In short, coaching is teaching, just in a different setting. So why do so many academic types steadfastly refuse to see it that way? Back in the spring of 2010, for example, one of the positions I applied for was to teach history at the same school. It made perfect sense to apply: history was one of my college majors, I could be assured of good references from multiple college professors,*** and I had already been working at the school for awhile, so I was plenty familiar with the students, faculty, and staff. So guess how quickly they got back to me for even a token interview? I'm pretty sure you've already figured out that they did not. The head of the social studies division for the school not only did not respond to my initial application, but didn't bother to return any follow-up phone calls or e-mails, which came from an in-house e-mail address. This person knew me both by name and by face, and couldn't even politely respond with an "I'm sorry, you don't have the background we're looking for."
***Although it's a safe bet that Dr. R---- would not exactly be one of those, and not just because my friend Ryan and I spent an entire three-hour session of historiography (it's as boring as it sounds) coming up with names for beer pong formations.
Now, if this had happened just the once, I would be prepared to write it off as either one particularly bad (and rude) snob,**** but this happened at other schools when I started applying there in the spring and summer of 2011, and after I got hired to coach again elsewhere. I understand the rejections; it's expected that in a down economy, when the only industry that seems to be growing is government, that I wasn't going to have dozens of offers on the table. But the fact remains that apart from one elementary school where I had already spent a year as a three-days-a-week substitute teacher, only one other school ever replied. It's hard to find much of a reason for this other than intellectual snobbery.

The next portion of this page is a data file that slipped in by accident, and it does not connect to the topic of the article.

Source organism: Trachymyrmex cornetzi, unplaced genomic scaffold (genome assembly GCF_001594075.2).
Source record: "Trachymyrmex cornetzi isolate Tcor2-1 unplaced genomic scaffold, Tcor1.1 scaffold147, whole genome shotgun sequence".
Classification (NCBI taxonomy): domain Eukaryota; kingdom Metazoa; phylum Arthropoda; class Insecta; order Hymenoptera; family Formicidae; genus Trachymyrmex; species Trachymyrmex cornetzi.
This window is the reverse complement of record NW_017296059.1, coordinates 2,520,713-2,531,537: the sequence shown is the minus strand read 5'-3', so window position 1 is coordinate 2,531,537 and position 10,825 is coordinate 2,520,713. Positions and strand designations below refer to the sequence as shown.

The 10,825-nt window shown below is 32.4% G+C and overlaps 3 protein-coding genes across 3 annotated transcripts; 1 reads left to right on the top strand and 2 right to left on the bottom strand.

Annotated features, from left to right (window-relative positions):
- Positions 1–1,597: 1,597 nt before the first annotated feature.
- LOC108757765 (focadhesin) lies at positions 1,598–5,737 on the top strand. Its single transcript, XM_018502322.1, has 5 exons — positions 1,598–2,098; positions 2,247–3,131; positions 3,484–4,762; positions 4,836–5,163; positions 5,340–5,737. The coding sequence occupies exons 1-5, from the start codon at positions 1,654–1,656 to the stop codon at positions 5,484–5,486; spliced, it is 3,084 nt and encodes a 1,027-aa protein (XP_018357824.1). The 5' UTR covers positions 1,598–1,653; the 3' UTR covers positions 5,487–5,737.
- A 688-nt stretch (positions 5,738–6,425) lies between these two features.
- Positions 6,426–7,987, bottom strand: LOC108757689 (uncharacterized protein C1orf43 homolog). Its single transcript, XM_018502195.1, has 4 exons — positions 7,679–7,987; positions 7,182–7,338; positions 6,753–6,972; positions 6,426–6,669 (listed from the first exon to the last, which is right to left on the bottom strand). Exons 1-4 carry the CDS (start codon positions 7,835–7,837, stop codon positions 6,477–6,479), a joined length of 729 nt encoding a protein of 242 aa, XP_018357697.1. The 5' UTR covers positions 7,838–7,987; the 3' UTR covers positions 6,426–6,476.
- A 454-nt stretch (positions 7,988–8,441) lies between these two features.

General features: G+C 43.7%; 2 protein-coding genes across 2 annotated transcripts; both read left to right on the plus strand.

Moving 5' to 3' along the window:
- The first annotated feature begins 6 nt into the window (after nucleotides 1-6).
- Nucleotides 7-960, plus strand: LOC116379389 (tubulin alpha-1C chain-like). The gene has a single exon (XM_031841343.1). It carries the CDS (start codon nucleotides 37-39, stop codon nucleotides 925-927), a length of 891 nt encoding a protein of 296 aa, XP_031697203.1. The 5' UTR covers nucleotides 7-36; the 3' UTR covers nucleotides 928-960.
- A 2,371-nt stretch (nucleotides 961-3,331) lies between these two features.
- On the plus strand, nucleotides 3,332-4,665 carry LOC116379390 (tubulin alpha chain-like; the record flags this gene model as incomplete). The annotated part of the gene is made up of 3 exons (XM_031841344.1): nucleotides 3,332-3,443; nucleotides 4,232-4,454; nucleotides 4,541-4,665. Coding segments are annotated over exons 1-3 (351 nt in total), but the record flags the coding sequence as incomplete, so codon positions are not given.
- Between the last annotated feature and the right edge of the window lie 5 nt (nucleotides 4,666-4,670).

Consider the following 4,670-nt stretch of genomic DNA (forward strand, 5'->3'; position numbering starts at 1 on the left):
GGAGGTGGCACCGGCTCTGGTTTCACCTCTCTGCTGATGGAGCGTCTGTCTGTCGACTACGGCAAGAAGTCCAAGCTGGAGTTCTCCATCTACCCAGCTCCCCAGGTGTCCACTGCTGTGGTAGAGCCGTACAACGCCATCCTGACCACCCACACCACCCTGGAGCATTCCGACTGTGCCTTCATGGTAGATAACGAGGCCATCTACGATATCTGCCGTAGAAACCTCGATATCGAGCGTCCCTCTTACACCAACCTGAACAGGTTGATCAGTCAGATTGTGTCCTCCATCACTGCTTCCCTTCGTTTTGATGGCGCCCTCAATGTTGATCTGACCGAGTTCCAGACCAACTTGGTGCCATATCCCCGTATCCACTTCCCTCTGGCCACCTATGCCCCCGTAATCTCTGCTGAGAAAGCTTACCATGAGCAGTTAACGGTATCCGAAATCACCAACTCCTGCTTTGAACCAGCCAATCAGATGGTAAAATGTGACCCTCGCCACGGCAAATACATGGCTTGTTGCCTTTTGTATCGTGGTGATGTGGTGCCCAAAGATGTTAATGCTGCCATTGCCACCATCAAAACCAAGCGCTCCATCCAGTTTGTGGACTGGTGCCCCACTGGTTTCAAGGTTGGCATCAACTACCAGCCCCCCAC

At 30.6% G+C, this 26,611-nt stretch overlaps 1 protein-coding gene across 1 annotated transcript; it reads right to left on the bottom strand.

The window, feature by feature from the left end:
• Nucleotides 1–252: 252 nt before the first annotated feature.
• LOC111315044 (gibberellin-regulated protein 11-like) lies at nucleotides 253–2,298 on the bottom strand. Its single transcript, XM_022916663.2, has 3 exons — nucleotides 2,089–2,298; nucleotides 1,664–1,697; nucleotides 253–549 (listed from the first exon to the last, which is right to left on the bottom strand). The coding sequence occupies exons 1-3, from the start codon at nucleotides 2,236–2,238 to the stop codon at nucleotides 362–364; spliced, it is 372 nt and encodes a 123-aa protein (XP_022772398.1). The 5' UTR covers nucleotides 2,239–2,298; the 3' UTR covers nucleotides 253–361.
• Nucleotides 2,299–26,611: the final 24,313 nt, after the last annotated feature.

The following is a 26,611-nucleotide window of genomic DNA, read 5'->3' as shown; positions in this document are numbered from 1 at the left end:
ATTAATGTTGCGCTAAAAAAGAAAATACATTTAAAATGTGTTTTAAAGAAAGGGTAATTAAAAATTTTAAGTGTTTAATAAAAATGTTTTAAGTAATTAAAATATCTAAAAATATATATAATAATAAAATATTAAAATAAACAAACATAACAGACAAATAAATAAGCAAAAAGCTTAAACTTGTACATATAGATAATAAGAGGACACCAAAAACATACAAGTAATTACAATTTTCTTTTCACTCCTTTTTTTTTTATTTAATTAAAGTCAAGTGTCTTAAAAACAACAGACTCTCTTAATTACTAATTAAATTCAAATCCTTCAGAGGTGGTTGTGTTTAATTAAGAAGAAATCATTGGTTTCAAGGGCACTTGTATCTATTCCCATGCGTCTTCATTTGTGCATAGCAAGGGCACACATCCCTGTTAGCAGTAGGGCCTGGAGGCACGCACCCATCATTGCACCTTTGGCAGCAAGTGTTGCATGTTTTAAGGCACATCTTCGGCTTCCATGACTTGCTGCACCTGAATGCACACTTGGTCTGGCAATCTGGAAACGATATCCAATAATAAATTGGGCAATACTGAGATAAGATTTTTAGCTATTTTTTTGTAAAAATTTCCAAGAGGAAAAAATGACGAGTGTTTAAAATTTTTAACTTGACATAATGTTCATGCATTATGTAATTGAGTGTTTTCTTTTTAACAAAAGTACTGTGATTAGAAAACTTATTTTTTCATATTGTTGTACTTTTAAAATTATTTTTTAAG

****It is worth mentioning that I did at least get a courtesy interview for an English teaching position at this same school.
In some ways coaching can be more difficult than teaching. In many school environments (particularly public schools) it is almost impossible to get fired from a teaching job, while coaches are much more easily replaced. Depending on the school, coaches can also be subject to a lot more scrutiny; no parents have ever showed up at a biology lab and made public nuisances of themselves for two hours, two to three times a week, until finally the head of the school has to step in and lecture them to stop behaving so immaturely.***** Also, in a class, one or two students falling behind are not necessarily going to affect the productivity and learning curve of the entire class, which is certainly the case in team sports. It's difficult to get the most out of your best players if they aren't getting challenged by your bench on a daily basis.
*****This happened with the parents of a few basketball players I coached one season. It was embarrassing, and probably cost the school any chance they might have had at getting any kind of sportsmanship accolades for the next five years.
So if you work in an academic setting, please don't be so quick to dismiss those of us who coach sports. We perform the same tasks of educating kids, and often (in high school and below) for far less money. Educating is about developing the whole child, and it couldn't be done without coaches.